The third daughter of three, all three years apart. The last-ditch failed effort at producing an heir, the last year of the Baby Boomers, 1964.
They were already a close-knit dysfunctional suburban family before I entered the scene. Vulnerable, always either 3 or 6 years behind in verbal and conceptual abilities, my siblings loved me only as their scapegoat. Our parents never investigated facts. Dad was the breadwinner with all household responsibility, including discipline, delegated to my mother. Mother always trusted allegations of my older siblings. Even when I became articulate, my words were dismissed: from mother’s behavior it could be inferred that the only acceptable response to unhappiness of my elder sisters was a manhandling, belting, or other punishment exercised on me.
My sisters have happy childhood memories. I do not.
PTSD means past trauma reinjects itself into present life, compounding trauma. When I cannot concentrate for an uncontrollable onslaught of terrified flashback in the backscape of my mind, I retire to the wabbitsnkeets haven, missing work.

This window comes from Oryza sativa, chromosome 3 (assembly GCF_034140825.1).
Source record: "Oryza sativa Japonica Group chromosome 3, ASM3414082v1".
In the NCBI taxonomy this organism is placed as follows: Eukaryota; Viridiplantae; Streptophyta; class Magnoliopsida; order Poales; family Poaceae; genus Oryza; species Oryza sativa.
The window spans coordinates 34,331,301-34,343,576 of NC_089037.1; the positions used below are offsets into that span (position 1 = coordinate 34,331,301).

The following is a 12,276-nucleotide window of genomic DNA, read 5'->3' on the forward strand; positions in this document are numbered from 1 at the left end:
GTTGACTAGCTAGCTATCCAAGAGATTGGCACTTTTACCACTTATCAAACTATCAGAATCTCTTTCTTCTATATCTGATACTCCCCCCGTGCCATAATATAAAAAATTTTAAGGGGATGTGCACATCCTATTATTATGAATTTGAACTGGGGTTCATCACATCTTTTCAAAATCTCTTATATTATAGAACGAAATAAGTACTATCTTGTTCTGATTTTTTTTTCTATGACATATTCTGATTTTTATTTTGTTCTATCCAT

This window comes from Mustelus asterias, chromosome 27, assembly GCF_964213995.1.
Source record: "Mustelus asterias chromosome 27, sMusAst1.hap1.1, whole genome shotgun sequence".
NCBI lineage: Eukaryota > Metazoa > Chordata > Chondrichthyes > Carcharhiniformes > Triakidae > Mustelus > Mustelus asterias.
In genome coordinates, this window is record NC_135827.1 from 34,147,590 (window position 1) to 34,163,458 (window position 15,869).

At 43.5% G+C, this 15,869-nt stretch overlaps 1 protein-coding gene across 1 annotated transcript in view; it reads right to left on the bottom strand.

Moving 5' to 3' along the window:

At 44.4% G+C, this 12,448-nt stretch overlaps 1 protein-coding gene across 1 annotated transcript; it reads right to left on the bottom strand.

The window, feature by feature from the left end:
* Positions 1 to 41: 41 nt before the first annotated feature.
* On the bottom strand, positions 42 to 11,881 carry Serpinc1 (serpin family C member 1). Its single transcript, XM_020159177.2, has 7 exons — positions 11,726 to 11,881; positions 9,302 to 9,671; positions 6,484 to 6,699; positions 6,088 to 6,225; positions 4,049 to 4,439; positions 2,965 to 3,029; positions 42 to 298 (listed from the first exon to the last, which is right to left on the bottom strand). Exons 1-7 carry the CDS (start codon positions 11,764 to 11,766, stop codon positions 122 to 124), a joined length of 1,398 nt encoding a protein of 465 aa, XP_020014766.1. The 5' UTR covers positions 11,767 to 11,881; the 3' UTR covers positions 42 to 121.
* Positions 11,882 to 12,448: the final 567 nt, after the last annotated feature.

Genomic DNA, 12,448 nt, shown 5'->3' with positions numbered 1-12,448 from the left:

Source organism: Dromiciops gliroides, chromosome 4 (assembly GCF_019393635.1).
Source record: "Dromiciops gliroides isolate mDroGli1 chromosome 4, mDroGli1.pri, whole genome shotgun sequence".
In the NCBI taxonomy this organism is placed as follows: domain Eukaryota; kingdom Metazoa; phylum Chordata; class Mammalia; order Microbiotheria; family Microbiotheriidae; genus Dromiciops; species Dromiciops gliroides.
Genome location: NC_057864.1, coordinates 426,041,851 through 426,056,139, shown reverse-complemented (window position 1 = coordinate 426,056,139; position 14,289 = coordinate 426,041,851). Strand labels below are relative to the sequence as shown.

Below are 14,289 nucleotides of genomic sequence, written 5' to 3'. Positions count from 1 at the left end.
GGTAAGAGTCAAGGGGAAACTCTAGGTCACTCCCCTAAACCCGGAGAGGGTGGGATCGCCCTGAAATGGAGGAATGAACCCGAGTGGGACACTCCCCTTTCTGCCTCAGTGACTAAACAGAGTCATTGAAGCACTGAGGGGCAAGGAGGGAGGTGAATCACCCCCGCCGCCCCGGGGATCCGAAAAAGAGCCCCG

I knew from the time I was 20, I needed entirely to cut contact with the abuse, scapegoating, libelous siblings. For I shall in the end heal. And that healing is slowed or compromised each time– inappropriately– they reinject themselves into my life.
We had some small degree of accumulated capital. If I kept my mouth shut about the trauma-filled and abusive scapegoaring, I received an education paid for. I opted for loan-free education. I don’t regret it. But extension of the false image of happy family with secret family discounting of my trauma and pain rankled increasingly.
Dad died; Mom died. You would have thought immediately I would break free. But no, two other factors played out: Stockholm Syndrome and a youngest sister’s insatiable desire for approval from elder sisters.
Even now, when they have admittedly colluded against me, it is hard to just STOP seeking their approval. Stockholm Syndrome. Time after time– God only knows why!– I sent sweet pet pictures and videos, to share with them simple kindness and invite them to authentic relationship. Why, oh why, did I persist, instead of stopping and obviating pain from future rebuff?!
The Baby Boomer sibs of ’58 and ’61 keep trying to commit the legal equivalent of axe murder through their unlawful trust document. Why should it be so difficult to reach accommodation. They were a dysfunctional family of four who resented a third non-male child.
I am tired of the abuse and insincerity, of the flashbacks they inconveniently let loose in my life. Should it be so hard to agree to move on?